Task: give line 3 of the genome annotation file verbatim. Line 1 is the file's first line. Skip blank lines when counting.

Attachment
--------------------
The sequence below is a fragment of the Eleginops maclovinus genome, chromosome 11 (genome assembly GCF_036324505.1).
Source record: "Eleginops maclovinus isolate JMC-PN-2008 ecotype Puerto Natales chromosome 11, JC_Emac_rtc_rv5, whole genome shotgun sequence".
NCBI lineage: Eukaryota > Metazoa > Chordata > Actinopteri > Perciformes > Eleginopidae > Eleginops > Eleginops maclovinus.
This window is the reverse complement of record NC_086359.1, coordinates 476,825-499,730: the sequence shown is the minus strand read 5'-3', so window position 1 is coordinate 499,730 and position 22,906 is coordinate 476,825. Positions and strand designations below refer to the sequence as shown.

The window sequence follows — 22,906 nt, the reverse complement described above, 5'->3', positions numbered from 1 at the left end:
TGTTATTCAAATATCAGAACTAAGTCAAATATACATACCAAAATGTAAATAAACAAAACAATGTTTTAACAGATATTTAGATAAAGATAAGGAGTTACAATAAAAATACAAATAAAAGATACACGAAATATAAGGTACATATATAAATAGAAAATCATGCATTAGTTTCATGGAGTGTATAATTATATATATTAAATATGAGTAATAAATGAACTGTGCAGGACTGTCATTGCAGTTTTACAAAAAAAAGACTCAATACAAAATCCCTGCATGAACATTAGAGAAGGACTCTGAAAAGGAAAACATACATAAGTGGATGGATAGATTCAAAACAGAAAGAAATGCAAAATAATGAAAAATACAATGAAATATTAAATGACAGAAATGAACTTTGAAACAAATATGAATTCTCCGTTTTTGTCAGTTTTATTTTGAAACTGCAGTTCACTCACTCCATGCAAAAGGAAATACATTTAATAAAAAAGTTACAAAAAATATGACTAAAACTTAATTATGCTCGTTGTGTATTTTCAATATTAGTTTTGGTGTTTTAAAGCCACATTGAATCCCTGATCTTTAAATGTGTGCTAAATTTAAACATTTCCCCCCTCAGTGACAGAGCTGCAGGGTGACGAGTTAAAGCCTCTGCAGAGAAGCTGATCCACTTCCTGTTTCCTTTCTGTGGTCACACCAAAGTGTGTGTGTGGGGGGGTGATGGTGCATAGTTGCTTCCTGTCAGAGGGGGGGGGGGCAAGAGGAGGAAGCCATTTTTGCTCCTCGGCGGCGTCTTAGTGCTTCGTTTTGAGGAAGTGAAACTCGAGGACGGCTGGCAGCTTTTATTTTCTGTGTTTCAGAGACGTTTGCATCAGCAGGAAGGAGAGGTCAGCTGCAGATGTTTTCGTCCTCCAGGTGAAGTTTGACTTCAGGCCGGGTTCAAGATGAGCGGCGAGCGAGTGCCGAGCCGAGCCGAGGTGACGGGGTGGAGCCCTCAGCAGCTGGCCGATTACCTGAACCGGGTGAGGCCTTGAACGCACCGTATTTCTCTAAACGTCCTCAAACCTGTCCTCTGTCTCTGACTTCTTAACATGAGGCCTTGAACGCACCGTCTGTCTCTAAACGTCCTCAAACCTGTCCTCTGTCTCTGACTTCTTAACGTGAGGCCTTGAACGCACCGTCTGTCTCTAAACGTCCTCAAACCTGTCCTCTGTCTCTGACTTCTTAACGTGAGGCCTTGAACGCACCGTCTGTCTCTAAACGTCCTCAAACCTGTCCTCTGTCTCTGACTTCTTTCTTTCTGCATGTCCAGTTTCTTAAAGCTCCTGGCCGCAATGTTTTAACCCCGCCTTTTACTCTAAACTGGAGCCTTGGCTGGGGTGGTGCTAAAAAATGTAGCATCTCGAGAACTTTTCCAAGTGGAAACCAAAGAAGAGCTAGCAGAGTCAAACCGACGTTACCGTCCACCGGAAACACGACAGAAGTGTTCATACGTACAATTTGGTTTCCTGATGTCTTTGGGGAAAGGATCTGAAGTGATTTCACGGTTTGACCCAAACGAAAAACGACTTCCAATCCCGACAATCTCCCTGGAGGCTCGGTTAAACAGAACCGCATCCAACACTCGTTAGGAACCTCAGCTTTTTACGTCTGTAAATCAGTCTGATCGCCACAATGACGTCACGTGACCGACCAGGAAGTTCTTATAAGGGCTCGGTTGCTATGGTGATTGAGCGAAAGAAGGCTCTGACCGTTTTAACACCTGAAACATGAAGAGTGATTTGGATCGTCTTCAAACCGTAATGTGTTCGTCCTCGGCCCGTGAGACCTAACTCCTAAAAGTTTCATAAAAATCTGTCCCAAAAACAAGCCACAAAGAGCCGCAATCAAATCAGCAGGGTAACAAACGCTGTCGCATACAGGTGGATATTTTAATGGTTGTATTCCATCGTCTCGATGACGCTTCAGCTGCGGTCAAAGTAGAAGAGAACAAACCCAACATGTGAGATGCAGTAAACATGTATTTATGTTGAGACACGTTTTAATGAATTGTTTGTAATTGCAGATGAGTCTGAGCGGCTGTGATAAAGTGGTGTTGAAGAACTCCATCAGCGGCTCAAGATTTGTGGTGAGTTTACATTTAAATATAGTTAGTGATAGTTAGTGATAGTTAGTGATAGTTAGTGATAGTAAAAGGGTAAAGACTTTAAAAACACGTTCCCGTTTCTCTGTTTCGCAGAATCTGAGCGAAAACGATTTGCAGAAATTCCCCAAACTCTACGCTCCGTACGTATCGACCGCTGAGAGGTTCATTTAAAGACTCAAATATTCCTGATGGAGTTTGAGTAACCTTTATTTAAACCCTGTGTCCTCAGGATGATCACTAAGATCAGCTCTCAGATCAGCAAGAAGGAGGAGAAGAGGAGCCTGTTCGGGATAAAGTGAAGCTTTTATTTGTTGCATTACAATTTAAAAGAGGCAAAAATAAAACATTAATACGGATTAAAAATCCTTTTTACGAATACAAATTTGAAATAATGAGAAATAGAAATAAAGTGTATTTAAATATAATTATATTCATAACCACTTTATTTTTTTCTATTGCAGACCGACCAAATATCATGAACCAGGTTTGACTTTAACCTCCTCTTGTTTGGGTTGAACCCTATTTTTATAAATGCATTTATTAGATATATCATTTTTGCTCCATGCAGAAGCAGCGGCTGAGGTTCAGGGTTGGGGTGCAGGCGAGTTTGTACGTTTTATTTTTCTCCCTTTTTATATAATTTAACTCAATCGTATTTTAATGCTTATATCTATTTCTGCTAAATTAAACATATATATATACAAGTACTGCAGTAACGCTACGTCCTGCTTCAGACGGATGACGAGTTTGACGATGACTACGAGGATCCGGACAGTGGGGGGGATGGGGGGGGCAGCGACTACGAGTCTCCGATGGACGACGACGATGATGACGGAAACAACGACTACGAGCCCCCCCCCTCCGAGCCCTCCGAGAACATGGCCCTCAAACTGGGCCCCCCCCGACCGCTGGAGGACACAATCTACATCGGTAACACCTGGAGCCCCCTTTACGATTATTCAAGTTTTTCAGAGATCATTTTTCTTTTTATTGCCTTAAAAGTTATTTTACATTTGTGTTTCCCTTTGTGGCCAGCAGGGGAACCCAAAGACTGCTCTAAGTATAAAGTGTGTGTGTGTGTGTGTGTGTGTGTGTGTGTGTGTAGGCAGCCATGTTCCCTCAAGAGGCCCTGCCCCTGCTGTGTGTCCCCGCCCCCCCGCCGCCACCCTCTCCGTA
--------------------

NCBI lineage: Eukaryota > Metazoa > Chordata > Actinopteri > Perciformes > Eleginopidae > Eleginops > Eleginops maclovinus.